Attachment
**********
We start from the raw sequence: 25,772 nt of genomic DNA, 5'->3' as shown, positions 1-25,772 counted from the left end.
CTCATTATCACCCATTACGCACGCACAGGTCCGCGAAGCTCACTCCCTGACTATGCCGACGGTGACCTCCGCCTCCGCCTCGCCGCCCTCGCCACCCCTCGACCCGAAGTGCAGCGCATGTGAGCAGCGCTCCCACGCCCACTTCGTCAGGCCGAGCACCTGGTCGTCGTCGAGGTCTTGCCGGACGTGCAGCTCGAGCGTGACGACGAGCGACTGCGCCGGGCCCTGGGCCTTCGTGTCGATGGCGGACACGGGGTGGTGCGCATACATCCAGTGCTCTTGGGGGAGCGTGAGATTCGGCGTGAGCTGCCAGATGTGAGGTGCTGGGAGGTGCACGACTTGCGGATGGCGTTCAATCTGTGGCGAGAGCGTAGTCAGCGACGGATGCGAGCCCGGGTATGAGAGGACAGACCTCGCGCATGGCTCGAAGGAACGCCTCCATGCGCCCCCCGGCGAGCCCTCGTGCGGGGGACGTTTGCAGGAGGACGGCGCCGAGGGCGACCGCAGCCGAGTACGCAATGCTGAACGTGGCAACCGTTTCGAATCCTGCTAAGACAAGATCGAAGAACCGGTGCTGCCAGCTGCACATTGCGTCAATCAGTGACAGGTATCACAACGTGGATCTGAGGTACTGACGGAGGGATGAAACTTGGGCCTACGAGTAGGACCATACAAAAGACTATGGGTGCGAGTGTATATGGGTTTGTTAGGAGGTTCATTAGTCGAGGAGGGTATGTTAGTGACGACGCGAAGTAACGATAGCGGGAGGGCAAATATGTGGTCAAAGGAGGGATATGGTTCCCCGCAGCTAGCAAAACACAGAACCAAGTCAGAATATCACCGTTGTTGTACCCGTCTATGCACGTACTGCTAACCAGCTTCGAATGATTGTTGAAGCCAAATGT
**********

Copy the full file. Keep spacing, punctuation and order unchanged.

We start from the raw sequence: 25,772 nt of genomic DNA, 5'->3' as shown, positions 1-25,772 counted from the left end.
CTCATTATCACCCATTACGCACGCACAGGTCCGCGAAGCTCACTCCCTGACTATGCCGACGGTGACCTCCGCCTCCGCCTCGCCGCCCTCGCCACCCCTCGACCCGAAGTGCAGCGCATGTGAGCAGCGCTCCCACGCCCACTTCGTCAGGCCGAGCACCTGGTCGTCGTCGAGGTCTTGCCGGACGTGCAGCTCGAGCGTGACGACGAGCGACTGCGCCGGGCCCTGGGCCTTCGTGTCGATGGCGGACACGGGGTGGTGCGCATACATCCAGTGCTCTTGGGGGAGCGTGAGATTCGGCGTGAGCTGCCAGATGTGAGGTGCTGGGAGGTGCACGACTTGCGGATGGCGTTCAATCTGTGGCGAGAGCGTAGTCAGCGACGGATGCGAGCCCGGGTATGAGAGGACAGACCTCGCGCATGGCTCGAAGGAACGCCTCCATGCGCCCCCCGGCGAGCCCTCGTGCGGGGGACGTTTGCAGGAGGACGGCGCCGAGGGCGACCGCAGCCGAGTACGCAATGCTGAACGTGGCAACCGTTTCGAATCCTGCTAAGACAAGATCGAAGAACCGGTGCTGCCAGCTGCACATTGCGTCAATCAGTGACAGGTATCACAACGTGGATCTGAGGTACTGACGGAGGGATGAAACTTGGGCCTACGAGTAGGACCATACAAAAGACTATGGGTGCGAGTGTATATGGGTTTGTTAGGAGGTTCATTAGTCGAGGAGGGTATGTTAGTGACGACGCGAAGTAACGATAGCGGGAGGGCAAATATGTGGTCAAAGGAGGGATATGGTTCCCCGCAGCTAGCAAAACACAGAACCAAGTCAGAATATCACCGTTGTTGTACCCGTCTATGCACGTACTGCTAACCAGCTTCGAATGATTGTTGAAGCCAAATGT